Buckingham, LaGrandeur, & Williams recommends these works of fiction that resulted (or could end) in a lawsuit

“Objection, your honor!” one of the most overused lines of dialogue uttered by TV and movie lawyers. In all the years we’ve handled family law and personal injury cases in Washington state, not once have we said those three words. At least, never in one sentence and never as dramatically as would the likes of Tom Cruise or Jim Carrey.

From hookup to breakup: A complete chronicle of Brangelina’s divorce and custody battle (UPDATED)

Update 1:
WRONG: Marrying under pressure
There are rumors that Angelina felt forced into marrying Brad. Before Brad, she had two wasbands: her Hackers co-star Jonny Lee Miller and Pushing Tin co-star Billy Bob Thornton. Second and third marriages have a higher risk of ending up in divorce, so we weren’t surprised by this piece of gossip.

“Don’t steal an ambulance” and other hospital rules to avoid legal troubles

Frivolous medical malpractice cases leave us in stitches. We like reading about them but aren’t keen on taking on lawsuits involving operating room shenanigans and other cases that involve patients’ and medical staff’s tomfoolery.

Luckily, we’ve never had to deal with these kinds of personal injury cases in our Renton, Washington offices, but never say never! Frivolous medical negligence incidents aside, all sorts of mischief do occur inside and outside the hospital premises and may require parties to lawyer up.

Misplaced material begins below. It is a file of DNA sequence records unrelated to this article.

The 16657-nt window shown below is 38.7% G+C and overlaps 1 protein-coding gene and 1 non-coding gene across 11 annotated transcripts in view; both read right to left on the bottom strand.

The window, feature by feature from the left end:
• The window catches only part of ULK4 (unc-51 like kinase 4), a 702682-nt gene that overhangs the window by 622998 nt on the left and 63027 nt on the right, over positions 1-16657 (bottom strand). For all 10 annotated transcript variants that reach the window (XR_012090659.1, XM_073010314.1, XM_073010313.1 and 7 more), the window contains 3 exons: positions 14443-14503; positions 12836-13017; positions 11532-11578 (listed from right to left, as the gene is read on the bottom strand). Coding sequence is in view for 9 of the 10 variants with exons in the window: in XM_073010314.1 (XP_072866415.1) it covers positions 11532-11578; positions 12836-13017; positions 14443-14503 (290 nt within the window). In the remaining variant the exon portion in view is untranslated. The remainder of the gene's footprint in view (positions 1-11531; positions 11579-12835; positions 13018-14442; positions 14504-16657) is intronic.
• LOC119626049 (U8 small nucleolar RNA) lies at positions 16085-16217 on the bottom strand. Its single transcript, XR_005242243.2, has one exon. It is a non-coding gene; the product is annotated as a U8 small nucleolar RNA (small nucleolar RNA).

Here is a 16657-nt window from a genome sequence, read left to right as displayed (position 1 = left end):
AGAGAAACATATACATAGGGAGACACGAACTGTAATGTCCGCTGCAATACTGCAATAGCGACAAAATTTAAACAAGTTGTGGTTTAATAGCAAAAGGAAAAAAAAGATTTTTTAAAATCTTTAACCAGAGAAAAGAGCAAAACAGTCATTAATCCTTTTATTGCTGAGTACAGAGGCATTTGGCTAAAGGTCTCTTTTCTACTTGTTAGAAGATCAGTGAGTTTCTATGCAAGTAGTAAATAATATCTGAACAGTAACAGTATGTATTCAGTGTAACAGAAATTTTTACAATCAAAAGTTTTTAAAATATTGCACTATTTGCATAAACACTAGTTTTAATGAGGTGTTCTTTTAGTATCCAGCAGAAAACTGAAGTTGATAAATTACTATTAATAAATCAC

Things we’ve learned about quarantine-driven divorces

The gradual reopening of some counties in Washington may do some good for the economy, but not necessarily for the public healthcare system. It’s still safest to stay at home.

It also remains to be seen whether the easing of lockdown measures will improve the relationships of couples sheltering in place to comply with Washington Governor Jay Inslee's "Stay Home, Stay Healthy" order in March.

Can e-cigarettes be considered as unsafe or defective under Washington law?

When we purchase goods, we expect these to work as advertised and not cause harm (unless these are intended to be harmful, such as explosives and poisons). In Washington, consumers are protected by the Washington Products Liability Act (WPLA), a law that compels manufacturers and merchants to only sell reasonably safe products that are apt for their intended and unintended-but-reasonably-foreseeable uses.